Aug. 16 (Bloomberg) -- It was in the parking lot of the
United Auto Workers hall in Janesville, Wisconsin, that I
learned, among other things, about the insufficiencies of my
I was visiting the UAW several years ago, to talk about
politics with some of its members. We were standing around a
Ford F-350 that belonged to a veteran General Motors Co.
assembly-line worker. A monstrous, gull-winged toolbox took up a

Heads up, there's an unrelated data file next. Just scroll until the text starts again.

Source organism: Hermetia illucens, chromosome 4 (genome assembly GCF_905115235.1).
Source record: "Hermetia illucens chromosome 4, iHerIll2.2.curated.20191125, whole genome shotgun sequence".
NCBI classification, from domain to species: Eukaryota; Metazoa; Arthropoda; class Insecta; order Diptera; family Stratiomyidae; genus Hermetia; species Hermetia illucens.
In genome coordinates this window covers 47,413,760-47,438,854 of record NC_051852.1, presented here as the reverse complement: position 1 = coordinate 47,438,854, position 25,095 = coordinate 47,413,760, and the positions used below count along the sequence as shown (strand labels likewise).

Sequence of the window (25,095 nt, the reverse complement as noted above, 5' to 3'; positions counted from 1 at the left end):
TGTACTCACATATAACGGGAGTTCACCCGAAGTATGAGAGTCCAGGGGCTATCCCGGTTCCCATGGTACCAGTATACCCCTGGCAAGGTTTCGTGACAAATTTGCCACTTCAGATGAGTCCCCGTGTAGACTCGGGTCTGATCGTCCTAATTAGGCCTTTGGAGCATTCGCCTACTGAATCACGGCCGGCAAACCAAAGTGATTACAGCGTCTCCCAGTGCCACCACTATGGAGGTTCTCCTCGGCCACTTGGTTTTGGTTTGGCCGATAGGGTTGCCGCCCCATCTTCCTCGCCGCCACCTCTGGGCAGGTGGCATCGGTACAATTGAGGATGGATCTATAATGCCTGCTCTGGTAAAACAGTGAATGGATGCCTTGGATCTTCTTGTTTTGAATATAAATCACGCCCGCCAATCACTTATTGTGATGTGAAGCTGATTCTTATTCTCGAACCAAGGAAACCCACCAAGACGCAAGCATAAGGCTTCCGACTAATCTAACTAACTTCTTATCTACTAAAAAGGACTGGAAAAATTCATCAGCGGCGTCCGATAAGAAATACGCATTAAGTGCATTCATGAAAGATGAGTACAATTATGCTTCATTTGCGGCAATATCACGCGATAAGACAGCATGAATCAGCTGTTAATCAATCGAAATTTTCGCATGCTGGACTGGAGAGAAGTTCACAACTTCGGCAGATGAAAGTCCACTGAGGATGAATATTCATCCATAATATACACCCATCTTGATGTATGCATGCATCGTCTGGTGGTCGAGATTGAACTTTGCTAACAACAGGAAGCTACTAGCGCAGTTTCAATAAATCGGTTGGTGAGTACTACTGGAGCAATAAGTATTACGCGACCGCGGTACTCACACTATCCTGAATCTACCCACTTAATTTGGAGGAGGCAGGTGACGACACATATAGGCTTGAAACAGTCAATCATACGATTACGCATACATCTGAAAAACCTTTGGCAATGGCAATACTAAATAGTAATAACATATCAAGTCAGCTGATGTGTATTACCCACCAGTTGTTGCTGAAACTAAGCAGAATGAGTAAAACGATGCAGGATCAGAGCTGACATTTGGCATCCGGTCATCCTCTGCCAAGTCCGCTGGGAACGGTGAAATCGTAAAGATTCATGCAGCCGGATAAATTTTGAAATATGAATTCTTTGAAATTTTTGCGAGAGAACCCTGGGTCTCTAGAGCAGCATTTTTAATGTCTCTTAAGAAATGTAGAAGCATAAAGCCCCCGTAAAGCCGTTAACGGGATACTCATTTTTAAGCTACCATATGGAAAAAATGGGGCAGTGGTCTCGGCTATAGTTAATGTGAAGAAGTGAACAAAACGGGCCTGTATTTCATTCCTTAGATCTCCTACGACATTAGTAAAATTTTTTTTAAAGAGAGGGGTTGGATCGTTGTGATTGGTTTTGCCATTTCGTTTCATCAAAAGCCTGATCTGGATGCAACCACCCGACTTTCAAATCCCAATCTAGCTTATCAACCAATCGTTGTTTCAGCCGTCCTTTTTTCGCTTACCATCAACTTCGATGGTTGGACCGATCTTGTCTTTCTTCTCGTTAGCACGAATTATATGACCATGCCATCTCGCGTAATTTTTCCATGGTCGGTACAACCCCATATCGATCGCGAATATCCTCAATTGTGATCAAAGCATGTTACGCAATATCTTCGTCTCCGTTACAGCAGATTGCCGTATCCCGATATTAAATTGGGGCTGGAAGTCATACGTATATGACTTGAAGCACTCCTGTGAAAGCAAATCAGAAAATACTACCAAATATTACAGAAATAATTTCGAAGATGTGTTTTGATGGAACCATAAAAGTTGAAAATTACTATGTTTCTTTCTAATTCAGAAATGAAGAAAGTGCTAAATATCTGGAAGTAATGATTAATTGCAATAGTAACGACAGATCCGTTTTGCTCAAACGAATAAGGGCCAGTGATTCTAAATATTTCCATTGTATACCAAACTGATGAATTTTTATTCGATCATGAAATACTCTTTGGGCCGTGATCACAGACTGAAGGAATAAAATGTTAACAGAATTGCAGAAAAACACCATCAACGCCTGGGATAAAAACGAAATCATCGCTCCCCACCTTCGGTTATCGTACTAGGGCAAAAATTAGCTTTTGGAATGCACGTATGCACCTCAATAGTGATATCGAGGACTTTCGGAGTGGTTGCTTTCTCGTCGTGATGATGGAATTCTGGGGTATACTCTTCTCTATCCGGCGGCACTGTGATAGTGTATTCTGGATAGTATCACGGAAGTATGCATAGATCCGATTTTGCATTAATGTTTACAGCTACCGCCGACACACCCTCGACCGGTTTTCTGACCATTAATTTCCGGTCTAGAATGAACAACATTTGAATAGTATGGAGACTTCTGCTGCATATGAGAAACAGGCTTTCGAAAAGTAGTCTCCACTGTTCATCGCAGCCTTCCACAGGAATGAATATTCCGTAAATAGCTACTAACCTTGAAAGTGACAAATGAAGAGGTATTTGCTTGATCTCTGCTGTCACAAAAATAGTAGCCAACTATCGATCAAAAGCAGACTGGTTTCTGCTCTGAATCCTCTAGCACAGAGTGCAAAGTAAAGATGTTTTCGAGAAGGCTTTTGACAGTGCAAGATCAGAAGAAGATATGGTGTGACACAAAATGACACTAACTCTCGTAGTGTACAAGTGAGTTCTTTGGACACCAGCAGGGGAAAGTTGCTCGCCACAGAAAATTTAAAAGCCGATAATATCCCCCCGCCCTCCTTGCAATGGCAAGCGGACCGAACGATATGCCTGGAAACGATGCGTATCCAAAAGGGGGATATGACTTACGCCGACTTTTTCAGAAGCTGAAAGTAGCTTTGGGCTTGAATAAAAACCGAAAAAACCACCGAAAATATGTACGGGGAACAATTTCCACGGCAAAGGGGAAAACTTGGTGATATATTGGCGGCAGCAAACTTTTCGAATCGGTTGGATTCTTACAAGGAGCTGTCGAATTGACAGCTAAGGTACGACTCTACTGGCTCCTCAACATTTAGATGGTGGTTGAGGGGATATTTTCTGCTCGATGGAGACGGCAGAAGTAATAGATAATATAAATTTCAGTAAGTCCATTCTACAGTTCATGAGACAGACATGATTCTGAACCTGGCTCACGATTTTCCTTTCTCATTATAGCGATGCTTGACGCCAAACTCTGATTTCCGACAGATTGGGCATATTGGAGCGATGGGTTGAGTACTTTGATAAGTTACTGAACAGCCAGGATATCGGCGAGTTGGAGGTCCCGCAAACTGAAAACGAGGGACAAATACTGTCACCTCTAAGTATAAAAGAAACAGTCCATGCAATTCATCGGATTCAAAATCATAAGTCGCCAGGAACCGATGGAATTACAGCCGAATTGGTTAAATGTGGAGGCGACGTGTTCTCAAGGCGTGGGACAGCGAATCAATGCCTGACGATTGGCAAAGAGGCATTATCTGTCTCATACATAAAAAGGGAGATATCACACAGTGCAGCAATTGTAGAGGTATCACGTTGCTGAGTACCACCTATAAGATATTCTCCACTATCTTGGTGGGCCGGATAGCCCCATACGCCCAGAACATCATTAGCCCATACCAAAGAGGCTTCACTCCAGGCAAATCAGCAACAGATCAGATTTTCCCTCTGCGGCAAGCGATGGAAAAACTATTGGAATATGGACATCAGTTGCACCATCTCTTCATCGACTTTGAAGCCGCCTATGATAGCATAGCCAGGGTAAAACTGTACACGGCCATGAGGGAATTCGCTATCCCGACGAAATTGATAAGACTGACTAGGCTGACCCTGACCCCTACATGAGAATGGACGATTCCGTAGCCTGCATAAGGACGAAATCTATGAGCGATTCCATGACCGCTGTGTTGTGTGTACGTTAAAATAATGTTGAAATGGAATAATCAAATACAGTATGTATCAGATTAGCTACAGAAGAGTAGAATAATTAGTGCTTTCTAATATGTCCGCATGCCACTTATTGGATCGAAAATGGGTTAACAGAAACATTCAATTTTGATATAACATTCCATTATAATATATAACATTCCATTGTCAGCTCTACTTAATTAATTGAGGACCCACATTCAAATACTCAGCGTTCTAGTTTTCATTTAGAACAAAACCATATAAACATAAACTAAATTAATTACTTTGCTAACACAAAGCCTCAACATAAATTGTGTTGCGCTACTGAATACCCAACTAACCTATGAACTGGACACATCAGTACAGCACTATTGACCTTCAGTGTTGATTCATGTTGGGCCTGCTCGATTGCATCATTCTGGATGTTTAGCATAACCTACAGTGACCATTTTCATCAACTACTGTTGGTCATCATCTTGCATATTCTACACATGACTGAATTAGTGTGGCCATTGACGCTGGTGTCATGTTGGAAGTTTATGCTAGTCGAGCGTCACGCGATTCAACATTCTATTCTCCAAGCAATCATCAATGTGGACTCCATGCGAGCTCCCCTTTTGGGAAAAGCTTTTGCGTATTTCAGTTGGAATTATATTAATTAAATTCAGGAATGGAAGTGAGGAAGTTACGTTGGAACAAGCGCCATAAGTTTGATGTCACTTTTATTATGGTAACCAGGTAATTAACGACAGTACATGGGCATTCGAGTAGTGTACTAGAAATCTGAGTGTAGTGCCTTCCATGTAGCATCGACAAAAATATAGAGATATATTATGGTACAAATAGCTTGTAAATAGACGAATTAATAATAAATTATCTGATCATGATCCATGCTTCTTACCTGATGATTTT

quarter of the truck’s bed. Its owner had two GM trucks, but his
decision to drive a Ford that day made him the target of amiable
mockery. A Toyota or a Honda in the lot would draw not insults
but vandals. I was told that local police would categorize
slashed tires on a Japanese car in a UAW lot as an act of God,
and leave it at that.